8. C++ Convert functions to linux (gcc)

    QueryPerformanceCounter is a Windows specific function for a high resolution timer. Equivalent functions on Linux should be google-able with that term :-)
  9. about mmo persistent player data

    The problem is that you are not measuring and using empirical evidence to pinpoint the root cause of your situation ;-) Most MMO architectures separate database operations from game operations because it makes it easier to think of the database as an expensive resource. You "can" block on transactions but you should design your architecture such that your default assumption is that hitting the DB is slow and error-prone. This makes it easier to react appropriately when errors or timeouts occur. Part of designing a robust system is knowing its failure modes. This means understanding why a lot of DB queries lead to issues in your game, for example. Then you can determine the correct response. Sometimes you need to optimize DB procedures, or add indexes, or build caching on top of the DB layer, or just lower your expectations :-)
  10. Token representation

    Strings. In a more serious vein, there is no "best." What makes sense at one scale is totally messy at another scale. What works well for one type of serialization/parser setup is going to be a disaster for others. Personally I prefer to just stash a bunch of static const char * variables in a header or something and let the linker deduplicate them.
  11. It is technically possible to store certain forms of trees inside a flat one-dimensional array, but I'm not sure if that's what you're looking for. The closest thing I can think of that would use a multi-dimensional array would be to store a 2D array of Boolean values. Each "cell" in the 2D array is a location in the world. If a cell has a True value, then the character at that location has been visited. Otherwise, there is either nobody there, or the person there has not been talked to. Does that sound like the direction you're wanting to go?
  12. You can still do this with a tree. Each "level" or "ply" of the tree represents one person in the conversation taking a turn speaking. A simple conversation would have each ply alternate between Person A and then Person B speaking, for example.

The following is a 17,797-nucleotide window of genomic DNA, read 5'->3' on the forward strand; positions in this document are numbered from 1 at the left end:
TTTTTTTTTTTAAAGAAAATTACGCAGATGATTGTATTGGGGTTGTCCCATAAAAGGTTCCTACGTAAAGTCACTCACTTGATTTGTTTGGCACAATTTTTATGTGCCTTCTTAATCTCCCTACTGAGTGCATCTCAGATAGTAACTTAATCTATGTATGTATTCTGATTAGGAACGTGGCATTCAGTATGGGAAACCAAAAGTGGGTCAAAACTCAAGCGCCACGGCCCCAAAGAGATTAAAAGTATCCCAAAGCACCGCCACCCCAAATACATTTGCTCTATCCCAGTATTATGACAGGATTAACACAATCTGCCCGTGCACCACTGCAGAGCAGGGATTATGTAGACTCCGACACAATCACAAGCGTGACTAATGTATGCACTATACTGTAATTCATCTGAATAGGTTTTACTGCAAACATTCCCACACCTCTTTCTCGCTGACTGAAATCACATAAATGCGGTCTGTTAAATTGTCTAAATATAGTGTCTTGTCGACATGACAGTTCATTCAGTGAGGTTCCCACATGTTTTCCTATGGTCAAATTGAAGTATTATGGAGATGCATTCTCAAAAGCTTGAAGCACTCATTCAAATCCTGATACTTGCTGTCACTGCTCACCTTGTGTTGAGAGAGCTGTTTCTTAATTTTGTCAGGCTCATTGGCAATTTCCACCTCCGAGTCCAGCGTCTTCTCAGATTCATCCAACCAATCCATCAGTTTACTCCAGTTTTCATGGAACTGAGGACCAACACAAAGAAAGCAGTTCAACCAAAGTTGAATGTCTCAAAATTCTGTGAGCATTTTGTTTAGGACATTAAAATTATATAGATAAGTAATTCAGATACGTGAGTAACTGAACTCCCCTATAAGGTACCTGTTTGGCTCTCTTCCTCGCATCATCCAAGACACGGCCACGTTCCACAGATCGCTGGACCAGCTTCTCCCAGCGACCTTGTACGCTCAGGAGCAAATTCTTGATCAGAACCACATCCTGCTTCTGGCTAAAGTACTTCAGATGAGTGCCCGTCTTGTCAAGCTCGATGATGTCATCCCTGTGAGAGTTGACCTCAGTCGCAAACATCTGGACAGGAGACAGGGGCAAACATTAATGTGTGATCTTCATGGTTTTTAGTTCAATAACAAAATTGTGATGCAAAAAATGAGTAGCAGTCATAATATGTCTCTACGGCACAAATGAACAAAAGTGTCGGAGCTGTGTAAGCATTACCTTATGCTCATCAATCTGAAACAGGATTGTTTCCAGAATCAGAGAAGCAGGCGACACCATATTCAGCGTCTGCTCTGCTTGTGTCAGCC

13. I see. That would have been good information for the original post, but oh well - next time :-) Reading your code from GitHub I think you are probably running into a signed/unsigned issue. If _mouseX is an int, casting it to __int64 will sign-extend it. And then shifting by 32 bits may yield undefined behavior, if the value is negative. Try something like this: uint64_t PackXY (int x, int y) { uint64_t wideX = static_cast<uint64_t>(*reinterpret_cast<uint32_t *>(&x)); uint64_t wideY = static_cast<uint64_t>(*reinterpret_cast<uint32_t *>(&y)); return ((wideX & 0xffffffff) << 32) | (wideY & 0xffffffff); } // Unpack uint32_t x = packed >> 32; uint32_t y = packed & 0xffffffff; float fx = static_cast<float>(*reinterpret_cast<int *>(&x)); float fy = static_cast<float>(*reinterpret_cast<int *>(&y));
  14. Please don't tell people what we "should" be doing. I'm voluntarily offering you help with YOUR bug, for free, on my own time. Feel free to reject that offer if you like, but I suspect you posted here to *get* help, not reject it ;-) My hunch is that your conversion from mouse coordinates to camera transform is actually broken. Since your description of that implementation is vague, I can't confirm or disprove that hunch yet. In any event the burden of proof is on you and nobody else. If you can convince us that your camera transform construction is correct, I'm sure we can narrow down the actual cause of the behavior you're observing.
  15. Post the code for SetOrientation (or a link to the API docs if it isn't your code).
  • Advertisement